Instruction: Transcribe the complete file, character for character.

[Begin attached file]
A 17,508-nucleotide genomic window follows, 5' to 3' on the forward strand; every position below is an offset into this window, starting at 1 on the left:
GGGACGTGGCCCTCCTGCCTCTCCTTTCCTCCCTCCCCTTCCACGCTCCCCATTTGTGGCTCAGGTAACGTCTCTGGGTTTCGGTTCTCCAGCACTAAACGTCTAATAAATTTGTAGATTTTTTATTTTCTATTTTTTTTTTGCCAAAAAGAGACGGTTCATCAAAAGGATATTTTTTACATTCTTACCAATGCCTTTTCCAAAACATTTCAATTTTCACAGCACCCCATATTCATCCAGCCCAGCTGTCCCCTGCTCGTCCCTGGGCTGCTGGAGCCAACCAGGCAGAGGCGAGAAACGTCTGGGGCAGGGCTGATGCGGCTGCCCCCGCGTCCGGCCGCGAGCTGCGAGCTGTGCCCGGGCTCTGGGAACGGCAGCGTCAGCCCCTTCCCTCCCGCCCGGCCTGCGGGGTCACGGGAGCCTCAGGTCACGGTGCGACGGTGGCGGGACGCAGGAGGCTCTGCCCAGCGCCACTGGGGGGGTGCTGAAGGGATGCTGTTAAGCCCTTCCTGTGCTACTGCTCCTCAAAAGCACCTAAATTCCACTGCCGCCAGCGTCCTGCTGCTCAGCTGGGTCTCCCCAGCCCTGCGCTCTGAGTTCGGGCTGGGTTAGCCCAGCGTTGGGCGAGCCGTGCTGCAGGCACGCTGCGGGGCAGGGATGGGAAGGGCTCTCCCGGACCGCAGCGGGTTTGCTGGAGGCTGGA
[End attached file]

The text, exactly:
A 17,508-nucleotide genomic window follows, 5' to 3' on the forward strand; every position below is an offset into this window, starting at 1 on the left:
GGGACGTGGCCCTCCTGCCTCTCCTTTCCTCCCTCCCCTTCCACGCTCCCCATTTGTGGCTCAGGTAACGTCTCTGGGTTTCGGTTCTCCAGCACTAAACGTCTAATAAATTTGTAGATTTTTTATTTTCTATTTTTTTTTTGCCAAAAAGAGACGGTTCATCAAAAGGATATTTTTTACATTCTTACCAATGCCTTTTCCAAAACATTTCAATTTTCACAGCACCCCATATTCATCCAGCCCAGCTGTCCCCTGCTCGTCCCTGGGCTGCTGGAGCCAACCAGGCAGAGGCGAGAAACGTCTGGGGCAGGGCTGATGCGGCTGCCCCCGCGTCCGGCCGCGAGCTGCGAGCTGTGCCCGGGCTCTGGGAACGGCAGCGTCAGCCCCTTCCCTCCCGCCCGGCCTGCGGGGTCACGGGAGCCTCAGGTCACGGTGCGACGGTGGCGGGACGCAGGAGGCTCTGCCCAGCGCCACTGGGGGGGTGCTGAAGGGATGCTGTTAAGCCCTTCCTGTGCTACTGCTCCTCAAAAGCACCTAAATTCCACTGCCGCCAGCGTCCTGCTGCTCAGCTGGGTCTCCCCAGCCCTGCGCTCTGAGTTCGGGCTGGGTTAGCCCAGCGTTGGGCGAGCCGTGCTGCAGGCACGCTGCGGGGCAGGGATGGGAAGGGCTCTCCCGGACCGCAGCGGGTTTGCTGGAGGCTGGA